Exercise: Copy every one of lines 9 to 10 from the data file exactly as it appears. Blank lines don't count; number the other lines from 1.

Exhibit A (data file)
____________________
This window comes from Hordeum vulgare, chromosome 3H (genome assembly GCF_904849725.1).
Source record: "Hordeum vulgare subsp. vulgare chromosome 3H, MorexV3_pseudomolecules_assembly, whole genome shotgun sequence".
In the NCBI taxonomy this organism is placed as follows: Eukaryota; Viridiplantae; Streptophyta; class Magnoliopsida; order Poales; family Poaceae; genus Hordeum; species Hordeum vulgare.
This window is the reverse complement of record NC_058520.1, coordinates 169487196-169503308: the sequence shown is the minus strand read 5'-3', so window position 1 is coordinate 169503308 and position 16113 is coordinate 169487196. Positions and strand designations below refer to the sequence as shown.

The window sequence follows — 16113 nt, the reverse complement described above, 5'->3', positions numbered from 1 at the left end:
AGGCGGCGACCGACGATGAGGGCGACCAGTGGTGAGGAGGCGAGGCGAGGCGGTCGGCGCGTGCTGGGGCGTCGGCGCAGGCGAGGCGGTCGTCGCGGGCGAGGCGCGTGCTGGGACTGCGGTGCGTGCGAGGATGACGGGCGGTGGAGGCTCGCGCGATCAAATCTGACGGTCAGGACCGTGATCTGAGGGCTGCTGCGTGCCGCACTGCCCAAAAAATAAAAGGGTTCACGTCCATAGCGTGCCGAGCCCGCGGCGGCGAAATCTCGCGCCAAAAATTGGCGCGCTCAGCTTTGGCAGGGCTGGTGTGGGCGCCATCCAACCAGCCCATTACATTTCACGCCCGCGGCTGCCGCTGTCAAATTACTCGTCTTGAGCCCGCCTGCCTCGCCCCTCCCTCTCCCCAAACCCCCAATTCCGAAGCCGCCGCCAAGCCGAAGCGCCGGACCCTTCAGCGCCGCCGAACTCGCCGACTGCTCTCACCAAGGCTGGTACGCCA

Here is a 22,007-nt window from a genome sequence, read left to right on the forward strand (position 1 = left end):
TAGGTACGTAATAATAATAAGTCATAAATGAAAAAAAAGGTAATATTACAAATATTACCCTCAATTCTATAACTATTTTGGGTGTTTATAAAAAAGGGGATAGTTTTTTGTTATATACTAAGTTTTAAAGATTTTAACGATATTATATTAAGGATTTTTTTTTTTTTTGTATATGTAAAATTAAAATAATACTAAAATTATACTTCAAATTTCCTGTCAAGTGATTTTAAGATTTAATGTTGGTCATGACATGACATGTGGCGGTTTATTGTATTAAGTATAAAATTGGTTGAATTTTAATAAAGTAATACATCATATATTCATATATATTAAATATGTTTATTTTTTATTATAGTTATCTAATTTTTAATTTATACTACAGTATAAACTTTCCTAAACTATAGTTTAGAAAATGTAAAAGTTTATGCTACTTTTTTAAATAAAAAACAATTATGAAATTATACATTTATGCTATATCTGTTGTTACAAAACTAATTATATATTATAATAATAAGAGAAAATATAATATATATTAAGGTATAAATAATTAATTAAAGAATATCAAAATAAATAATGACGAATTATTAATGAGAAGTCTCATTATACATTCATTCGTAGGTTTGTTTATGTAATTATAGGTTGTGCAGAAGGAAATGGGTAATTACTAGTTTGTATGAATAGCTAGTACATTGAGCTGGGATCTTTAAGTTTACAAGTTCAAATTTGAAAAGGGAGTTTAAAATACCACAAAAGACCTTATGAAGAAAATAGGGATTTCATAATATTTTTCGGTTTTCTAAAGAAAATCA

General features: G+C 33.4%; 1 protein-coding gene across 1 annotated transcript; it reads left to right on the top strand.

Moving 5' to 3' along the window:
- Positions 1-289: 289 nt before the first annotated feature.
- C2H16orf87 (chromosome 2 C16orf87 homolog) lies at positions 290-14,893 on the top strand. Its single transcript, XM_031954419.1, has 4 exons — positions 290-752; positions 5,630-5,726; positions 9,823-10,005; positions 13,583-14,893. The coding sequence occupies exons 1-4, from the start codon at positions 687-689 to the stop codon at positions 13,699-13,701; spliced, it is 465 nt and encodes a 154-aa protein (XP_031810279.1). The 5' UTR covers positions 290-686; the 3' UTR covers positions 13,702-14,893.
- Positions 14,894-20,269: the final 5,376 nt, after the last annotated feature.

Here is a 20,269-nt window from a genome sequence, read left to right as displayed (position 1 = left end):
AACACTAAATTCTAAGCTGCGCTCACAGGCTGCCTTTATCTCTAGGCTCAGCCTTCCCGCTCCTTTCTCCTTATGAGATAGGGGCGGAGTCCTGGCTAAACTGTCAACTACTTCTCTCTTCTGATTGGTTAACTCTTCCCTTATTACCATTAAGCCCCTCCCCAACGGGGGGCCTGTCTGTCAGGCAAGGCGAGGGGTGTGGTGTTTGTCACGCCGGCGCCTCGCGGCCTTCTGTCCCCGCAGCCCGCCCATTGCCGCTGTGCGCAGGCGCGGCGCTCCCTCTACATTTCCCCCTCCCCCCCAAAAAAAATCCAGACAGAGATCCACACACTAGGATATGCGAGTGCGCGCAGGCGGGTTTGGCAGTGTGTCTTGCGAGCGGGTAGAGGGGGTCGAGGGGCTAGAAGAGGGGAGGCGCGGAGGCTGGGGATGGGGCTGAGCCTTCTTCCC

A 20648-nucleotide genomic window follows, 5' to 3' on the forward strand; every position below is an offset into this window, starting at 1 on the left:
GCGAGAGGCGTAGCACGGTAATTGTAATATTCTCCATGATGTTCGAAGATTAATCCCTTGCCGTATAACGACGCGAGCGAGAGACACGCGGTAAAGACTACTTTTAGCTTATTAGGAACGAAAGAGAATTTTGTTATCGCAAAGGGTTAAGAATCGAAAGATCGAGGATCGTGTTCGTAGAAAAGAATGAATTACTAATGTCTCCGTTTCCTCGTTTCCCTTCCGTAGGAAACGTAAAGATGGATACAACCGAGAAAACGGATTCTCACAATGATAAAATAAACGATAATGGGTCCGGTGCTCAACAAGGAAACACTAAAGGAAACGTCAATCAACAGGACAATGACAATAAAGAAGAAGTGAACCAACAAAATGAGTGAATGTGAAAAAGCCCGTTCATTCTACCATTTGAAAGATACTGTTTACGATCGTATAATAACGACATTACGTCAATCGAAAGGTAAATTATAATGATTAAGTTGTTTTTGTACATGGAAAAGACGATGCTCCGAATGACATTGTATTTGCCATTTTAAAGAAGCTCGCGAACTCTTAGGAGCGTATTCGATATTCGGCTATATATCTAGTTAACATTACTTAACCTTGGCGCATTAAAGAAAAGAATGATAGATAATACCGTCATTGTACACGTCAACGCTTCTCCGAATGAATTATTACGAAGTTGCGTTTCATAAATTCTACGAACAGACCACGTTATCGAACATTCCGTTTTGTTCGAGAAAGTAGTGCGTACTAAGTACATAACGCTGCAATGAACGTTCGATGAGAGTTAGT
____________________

General features: G+C 33.4%; 1 protein-coding gene across 1 annotated transcript; it reads left to right on the top strand.

Moving 5' to 3' along the window: